Search This Blog

How to Look

at a House


A blog with answers
to your questions about
HOME INSPECTION
and HOME MAINTENANCE


More blog posts about roofing:

  1. I’m buying a ‘50s house with a “gravel” roof. Is the roof going to be a problem.

  2. Should I buy a house that needs a new roof?

  3. What is the cost difference between asphalt shingle and metal roofing?

  4. What is the minimum pitch of an asphalt shingle roof?

  5. What’s the difference between a gable roof and a hip roof?

  6. What do you look for when you inspect a roof?

  7. What is roof pitch?

  8. What’s the difference between a roof inspection and a roofing estimate?

  9. What are the most common problems with older houses?

  10. I saw some staining on the ceiling. Do you think the roof is okay?

  11. What is a “cool roof”?

  12. Can metal roofing be used on a slow slope/pitch roof?

  13. How many layers of roofing are allowed on a home?

  14. How can I be sure my roofing contractor got a permit?

  15. What is the difference between plywood and OSB?

  16. What is the difference between galvanized and galvalume metal roofing?

  17. What is the minimum pitch for a metal roof?

  18. What does “lack of tab adhesion” in an asphalt shingle roof mean?

  19. What is an H-clip?

  20. If my roof is not leaking, why does it need to be replaced?

  21. What is the difference between roofing felt and synthetic underlayment?

  22. Why is a popped nail in a shingle roof a problem? How do I fix it?


More blog posts on related subjects:

  1. How can I tell if a house has insulation?

  2. What are the warning signs of a dangerous deck?

  3. Does it make sense to buy an older mobile home and remodel it?

  4. How do you determine when the house was built?

  5. Should I buy a fixer-upper?

  6. Is a wind mitigation inspection report (OIR-B1-1802) required for homeowners insurance in Florida?

  7. How do I remove cigarette odor in a house?

  8. The house has asbestos siding. What should I do?

  9. How do I get insurance if my home can’t pass a 4-point inspection?

  10. There’s an old fuel oil tank underground in the yard. Is it a problem?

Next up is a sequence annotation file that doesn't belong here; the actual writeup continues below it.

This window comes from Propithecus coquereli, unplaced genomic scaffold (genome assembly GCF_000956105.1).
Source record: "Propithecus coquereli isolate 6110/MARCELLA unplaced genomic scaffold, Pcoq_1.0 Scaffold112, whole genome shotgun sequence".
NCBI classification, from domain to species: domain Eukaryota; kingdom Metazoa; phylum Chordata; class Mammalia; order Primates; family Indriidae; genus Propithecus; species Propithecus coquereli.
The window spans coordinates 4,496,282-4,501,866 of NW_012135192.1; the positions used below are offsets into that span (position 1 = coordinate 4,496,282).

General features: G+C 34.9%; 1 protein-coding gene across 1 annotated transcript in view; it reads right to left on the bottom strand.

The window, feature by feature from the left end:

11. What is “knob and tube” wiring?

  12. Why do the floors slope in this old house?

  13. The garage has been converted to a family room. Is that alright?

  14. When is a railing required for the edge of a deck or porch?

  15. What is a “continuous load path”?

  16. What are the different roof deck attachment discount categories for a wind mitigation inspection?

Simpson Strong-Tie
Simpson Strong-Tie
Simpson Strong-Tie

Welcome to our blog!
We want you to be an informed homebuyer, and each blog post is a question that we have answered for our friends and customers over the years. Hope they help you make a good choice for your next home.


    The inspector is required to include a photograph of the metal connector observed as part of the submission of the Wind Mitigation Form, which is formally known as “OIR-B1-1802.”

   To learn more about how to make your home more hurricane resistant, click below to download a pdf of the booklet “Make Mitigation Happen,” by the Florida Division of Emergency Management.

WindMitBooklet.pdf


While we hope you find this series of articles about home inspection helpful, they should not be considered an alternative to an actual home inspection by a local inspector. Also, construction standards vary in different parts of the country and it is possible that important issues related to your area may not be covered here.
©2015 - McGarry and Madsen Inspection.

 

The best tie-down discount is for “Double Wraps,” which is either one Single Wrap on each side of the truss/rafter or a single metal connector, like the one shown below, that is secured with a minimum of three nails on each side; however, we rarely see double wraps.

 

Next is “Single Wraps,” a strap that goes over the top of the truss/rafter and down the other  side, secured with a minimum of two nails in front and one more on the back of the wrap. A Single Wrap that is not nailed properly gets dropped back to Clips level if it has three nails on the front side.

 

The photo below shows a strap with only two nails securing it to the truss, so it will be dropped back to the toes nails level discount.


The first level that receives a worthwhile discount is “Clips,” and a photo of one is shown at the top of this page, and also an illustration below.
 

Click Below to Link
to Collections of
Blog Posts by Subject